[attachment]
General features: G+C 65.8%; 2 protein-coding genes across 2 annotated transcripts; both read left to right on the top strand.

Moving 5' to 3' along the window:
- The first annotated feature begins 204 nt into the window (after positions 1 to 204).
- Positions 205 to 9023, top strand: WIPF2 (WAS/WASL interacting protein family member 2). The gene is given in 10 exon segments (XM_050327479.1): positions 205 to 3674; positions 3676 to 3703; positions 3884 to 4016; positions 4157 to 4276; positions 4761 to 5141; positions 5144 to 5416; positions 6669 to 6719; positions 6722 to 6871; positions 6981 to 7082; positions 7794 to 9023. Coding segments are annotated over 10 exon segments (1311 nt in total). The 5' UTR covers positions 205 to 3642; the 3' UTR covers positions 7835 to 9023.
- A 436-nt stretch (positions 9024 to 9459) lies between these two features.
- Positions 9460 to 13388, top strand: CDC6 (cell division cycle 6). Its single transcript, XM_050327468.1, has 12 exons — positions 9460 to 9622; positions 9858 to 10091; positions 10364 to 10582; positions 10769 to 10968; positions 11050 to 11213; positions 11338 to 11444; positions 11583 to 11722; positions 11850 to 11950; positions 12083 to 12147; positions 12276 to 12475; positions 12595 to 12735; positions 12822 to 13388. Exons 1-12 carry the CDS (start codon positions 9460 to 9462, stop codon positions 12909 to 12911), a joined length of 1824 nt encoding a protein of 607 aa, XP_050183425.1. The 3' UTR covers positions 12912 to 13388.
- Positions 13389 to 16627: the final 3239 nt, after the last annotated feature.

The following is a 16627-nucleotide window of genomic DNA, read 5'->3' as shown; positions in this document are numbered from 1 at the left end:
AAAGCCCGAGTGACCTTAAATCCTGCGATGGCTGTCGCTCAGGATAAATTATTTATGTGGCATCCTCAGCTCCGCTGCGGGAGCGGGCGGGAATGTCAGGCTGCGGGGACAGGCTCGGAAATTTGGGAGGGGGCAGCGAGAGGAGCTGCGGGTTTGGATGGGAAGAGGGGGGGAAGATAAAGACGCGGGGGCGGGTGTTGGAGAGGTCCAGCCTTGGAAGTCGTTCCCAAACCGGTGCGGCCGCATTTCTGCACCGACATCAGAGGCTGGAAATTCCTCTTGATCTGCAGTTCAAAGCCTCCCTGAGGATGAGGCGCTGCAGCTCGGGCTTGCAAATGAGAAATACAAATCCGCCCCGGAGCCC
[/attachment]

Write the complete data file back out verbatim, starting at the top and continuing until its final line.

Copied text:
General features: G+C 65.8%; 2 protein-coding genes across 2 annotated transcripts; both read left to right on the top strand.

Moving 5' to 3' along the window:
- The first annotated feature begins 204 nt into the window (after positions 1 to 204).
- Positions 205 to 9023, top strand: WIPF2 (WAS/WASL interacting protein family member 2). The gene is given in 10 exon segments (XM_050327479.1): positions 205 to 3674; positions 3676 to 3703; positions 3884 to 4016; positions 4157 to 4276; positions 4761 to 5141; positions 5144 to 5416; positions 6669 to 6719; positions 6722 to 6871; positions 6981 to 7082; positions 7794 to 9023. Coding segments are annotated over 10 exon segments (1311 nt in total). The 5' UTR covers positions 205 to 3642; the 3' UTR covers positions 7835 to 9023.
- A 436-nt stretch (positions 9024 to 9459) lies between these two features.
- Positions 9460 to 13388, top strand: CDC6 (cell division cycle 6). Its single transcript, XM_050327468.1, has 12 exons — positions 9460 to 9622; positions 9858 to 10091; positions 10364 to 10582; positions 10769 to 10968; positions 11050 to 11213; positions 11338 to 11444; positions 11583 to 11722; positions 11850 to 11950; positions 12083 to 12147; positions 12276 to 12475; positions 12595 to 12735; positions 12822 to 13388. Exons 1-12 carry the CDS (start codon positions 9460 to 9462, stop codon positions 12909 to 12911), a joined length of 1824 nt encoding a protein of 607 aa, XP_050183425.1. The 3' UTR covers positions 12912 to 13388.
- Positions 13389 to 16627: the final 3239 nt, after the last annotated feature.

The following is a 16627-nucleotide window of genomic DNA, read 5'->3' as shown; positions in this document are numbered from 1 at the left end:
AAAGCCCGAGTGACCTTAAATCCTGCGATGGCTGTCGCTCAGGATAAATTATTTATGTGGCATCCTCAGCTCCGCTGCGGGAGCGGGCGGGAATGTCAGGCTGCGGGGACAGGCTCGGAAATTTGGGAGGGGGCAGCGAGAGGAGCTGCGGGTTTGGATGGGAAGAGGGGGGGAAGATAAAGACGCGGGGGCGGGTGTTGGAGAGGTCCAGCCTTGGAAGTCGTTCCCAAACCGGTGCGGCCGCATTTCTGCACCGACATCAGAGGCTGGAAATTCCTCTTGATCTGCAGTTCAAAGCCTCCCTGAGGATGAGGCGCTGCAGCTCGGGCTTGCAAATGAGAAATACAAATCCGCCCCGGAGCCC